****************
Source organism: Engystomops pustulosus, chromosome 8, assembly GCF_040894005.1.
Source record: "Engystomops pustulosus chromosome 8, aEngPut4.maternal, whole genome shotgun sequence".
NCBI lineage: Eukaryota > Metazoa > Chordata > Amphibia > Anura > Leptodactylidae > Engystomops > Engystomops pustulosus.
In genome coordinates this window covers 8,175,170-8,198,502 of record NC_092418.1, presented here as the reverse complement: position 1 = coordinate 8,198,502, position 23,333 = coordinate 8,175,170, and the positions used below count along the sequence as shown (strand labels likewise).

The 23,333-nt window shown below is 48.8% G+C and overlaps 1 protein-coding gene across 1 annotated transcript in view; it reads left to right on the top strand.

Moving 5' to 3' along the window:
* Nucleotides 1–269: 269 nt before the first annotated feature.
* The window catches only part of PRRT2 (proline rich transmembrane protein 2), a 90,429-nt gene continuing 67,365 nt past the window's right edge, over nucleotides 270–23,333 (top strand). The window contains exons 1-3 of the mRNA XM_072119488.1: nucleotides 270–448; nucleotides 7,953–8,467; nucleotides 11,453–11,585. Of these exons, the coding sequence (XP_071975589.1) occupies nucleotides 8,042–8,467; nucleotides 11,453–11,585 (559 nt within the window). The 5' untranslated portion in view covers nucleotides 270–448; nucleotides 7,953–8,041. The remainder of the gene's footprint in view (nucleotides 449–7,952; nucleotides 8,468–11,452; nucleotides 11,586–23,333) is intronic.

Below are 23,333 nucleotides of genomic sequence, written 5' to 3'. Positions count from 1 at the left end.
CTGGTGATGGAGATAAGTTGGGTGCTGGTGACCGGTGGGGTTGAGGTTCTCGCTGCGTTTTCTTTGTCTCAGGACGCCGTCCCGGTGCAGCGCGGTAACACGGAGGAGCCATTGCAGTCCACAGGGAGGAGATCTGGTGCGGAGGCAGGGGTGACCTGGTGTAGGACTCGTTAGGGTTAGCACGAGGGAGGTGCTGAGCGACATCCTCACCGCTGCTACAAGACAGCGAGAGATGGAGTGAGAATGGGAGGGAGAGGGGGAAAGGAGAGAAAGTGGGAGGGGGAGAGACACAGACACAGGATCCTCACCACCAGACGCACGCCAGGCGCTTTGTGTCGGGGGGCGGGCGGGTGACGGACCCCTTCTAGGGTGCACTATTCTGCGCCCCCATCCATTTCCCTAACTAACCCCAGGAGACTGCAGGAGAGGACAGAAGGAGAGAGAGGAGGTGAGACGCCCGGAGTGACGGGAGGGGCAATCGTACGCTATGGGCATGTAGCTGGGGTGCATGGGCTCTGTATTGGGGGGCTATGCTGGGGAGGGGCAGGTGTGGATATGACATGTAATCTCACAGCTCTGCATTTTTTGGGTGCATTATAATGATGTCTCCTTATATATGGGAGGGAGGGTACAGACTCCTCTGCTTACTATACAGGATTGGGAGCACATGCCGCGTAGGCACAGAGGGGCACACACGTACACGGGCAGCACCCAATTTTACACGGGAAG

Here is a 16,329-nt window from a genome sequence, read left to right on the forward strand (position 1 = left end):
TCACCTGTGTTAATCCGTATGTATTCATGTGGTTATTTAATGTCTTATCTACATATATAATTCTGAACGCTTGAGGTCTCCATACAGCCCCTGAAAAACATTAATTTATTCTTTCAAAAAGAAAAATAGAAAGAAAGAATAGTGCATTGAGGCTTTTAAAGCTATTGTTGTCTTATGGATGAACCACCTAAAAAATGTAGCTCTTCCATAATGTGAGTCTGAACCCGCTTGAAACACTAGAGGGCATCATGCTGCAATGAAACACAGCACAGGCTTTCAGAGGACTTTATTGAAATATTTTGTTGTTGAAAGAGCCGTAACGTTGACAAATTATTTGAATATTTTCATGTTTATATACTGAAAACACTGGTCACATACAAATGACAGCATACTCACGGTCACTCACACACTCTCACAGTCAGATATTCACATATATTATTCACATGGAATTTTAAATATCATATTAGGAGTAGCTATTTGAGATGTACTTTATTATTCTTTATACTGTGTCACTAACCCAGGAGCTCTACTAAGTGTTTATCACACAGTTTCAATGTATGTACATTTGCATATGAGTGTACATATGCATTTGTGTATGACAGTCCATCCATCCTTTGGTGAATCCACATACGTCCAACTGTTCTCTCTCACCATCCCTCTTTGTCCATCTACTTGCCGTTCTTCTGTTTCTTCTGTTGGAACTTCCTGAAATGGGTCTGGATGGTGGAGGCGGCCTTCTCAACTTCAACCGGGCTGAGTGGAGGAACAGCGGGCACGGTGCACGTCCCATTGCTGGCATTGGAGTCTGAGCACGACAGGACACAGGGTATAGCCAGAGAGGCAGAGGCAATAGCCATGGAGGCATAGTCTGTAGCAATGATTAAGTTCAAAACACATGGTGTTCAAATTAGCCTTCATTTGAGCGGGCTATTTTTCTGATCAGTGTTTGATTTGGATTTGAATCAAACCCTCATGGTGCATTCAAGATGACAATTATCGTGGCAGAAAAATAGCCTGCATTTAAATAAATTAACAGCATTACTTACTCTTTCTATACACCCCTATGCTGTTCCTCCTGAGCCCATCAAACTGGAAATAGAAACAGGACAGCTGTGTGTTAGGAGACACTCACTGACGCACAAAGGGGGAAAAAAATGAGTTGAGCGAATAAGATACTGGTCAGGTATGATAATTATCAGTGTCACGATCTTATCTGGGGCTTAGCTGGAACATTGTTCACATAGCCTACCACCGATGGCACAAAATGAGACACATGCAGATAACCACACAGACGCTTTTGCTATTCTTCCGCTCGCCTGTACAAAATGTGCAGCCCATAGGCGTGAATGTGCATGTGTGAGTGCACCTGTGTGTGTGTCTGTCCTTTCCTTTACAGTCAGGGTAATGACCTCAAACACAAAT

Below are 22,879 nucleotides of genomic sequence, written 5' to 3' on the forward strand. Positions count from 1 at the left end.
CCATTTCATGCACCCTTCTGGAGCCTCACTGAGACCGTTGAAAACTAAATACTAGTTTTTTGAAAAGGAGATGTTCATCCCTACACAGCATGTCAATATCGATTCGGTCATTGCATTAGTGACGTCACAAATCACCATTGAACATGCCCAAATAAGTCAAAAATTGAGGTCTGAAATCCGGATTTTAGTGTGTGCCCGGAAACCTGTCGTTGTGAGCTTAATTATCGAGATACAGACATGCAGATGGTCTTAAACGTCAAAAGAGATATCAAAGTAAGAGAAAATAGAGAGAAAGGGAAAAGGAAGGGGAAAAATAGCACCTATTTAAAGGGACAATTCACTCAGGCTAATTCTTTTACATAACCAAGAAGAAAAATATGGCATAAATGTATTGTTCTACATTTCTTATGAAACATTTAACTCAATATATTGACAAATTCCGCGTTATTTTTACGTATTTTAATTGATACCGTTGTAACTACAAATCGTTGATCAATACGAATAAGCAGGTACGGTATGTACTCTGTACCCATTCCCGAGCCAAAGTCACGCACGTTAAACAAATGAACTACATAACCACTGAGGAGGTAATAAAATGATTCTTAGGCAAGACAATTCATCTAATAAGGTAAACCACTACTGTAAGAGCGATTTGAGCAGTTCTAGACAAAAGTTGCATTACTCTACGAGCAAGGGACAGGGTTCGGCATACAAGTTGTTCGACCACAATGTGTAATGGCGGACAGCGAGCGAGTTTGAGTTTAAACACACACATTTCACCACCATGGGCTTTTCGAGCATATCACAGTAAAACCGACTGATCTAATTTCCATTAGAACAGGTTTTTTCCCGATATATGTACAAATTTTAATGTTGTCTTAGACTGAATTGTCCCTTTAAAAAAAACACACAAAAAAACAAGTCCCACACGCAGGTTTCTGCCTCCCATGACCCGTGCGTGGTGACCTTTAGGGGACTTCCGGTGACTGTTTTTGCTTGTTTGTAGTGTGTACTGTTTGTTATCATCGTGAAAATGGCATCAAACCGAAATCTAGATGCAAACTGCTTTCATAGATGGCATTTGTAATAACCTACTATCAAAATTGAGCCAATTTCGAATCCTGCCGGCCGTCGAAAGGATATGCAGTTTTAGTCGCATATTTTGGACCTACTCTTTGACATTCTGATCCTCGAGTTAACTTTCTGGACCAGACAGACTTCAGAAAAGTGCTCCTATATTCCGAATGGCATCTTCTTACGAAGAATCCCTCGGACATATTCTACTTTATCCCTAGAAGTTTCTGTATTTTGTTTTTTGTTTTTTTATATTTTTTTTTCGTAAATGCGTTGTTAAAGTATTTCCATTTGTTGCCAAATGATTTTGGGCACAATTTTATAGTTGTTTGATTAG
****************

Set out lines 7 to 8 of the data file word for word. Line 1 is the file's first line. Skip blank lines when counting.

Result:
* Nucleotides 1–269: 269 nt before the first annotated feature.
* The window catches only part of PRRT2 (proline rich transmembrane protein 2), a 90,429-nt gene continuing 67,365 nt past the window's right edge, over nucleotides 270–23,333 (top strand). The window contains exons 1-3 of the mRNA XM_072119488.1: nucleotides 270–448; nucleotides 7,953–8,467; nucleotides 11,453–11,585. Of these exons, the coding sequence (XP_071975589.1) occupies nucleotides 8,042–8,467; nucleotides 11,453–11,585 (559 nt within the window). The 5' untranslated portion in view covers nucleotides 270–448; nucleotides 7,953–8,041. The remainder of the gene's footprint in view (nucleotides 449–7,952; nucleotides 8,468–11,452; nucleotides 11,586–23,333) is intronic.